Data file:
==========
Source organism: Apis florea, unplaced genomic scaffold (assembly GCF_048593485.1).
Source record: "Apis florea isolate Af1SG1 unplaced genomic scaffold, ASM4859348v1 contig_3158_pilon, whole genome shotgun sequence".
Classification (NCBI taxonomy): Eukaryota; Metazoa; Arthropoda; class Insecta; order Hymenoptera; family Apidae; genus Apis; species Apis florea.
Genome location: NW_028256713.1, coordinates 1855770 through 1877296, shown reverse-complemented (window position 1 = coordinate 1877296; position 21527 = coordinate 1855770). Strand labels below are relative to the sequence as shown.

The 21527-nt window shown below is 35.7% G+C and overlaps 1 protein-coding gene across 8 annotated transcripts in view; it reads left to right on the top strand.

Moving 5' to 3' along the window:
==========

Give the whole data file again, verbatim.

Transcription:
Source organism: Apis florea, unplaced genomic scaffold (assembly GCF_048593485.1).
Source record: "Apis florea isolate Af1SG1 unplaced genomic scaffold, ASM4859348v1 contig_3158_pilon, whole genome shotgun sequence".
Classification (NCBI taxonomy): Eukaryota; Metazoa; Arthropoda; class Insecta; order Hymenoptera; family Apidae; genus Apis; species Apis florea.
Genome location: NW_028256713.1, coordinates 1855770 through 1877296, shown reverse-complemented (window position 1 = coordinate 1877296; position 21527 = coordinate 1855770). Strand labels below are relative to the sequence as shown.

The 21527-nt window shown below is 35.7% G+C and overlaps 1 protein-coding gene across 8 annotated transcripts in view; it reads left to right on the top strand.

Moving 5' to 3' along the window: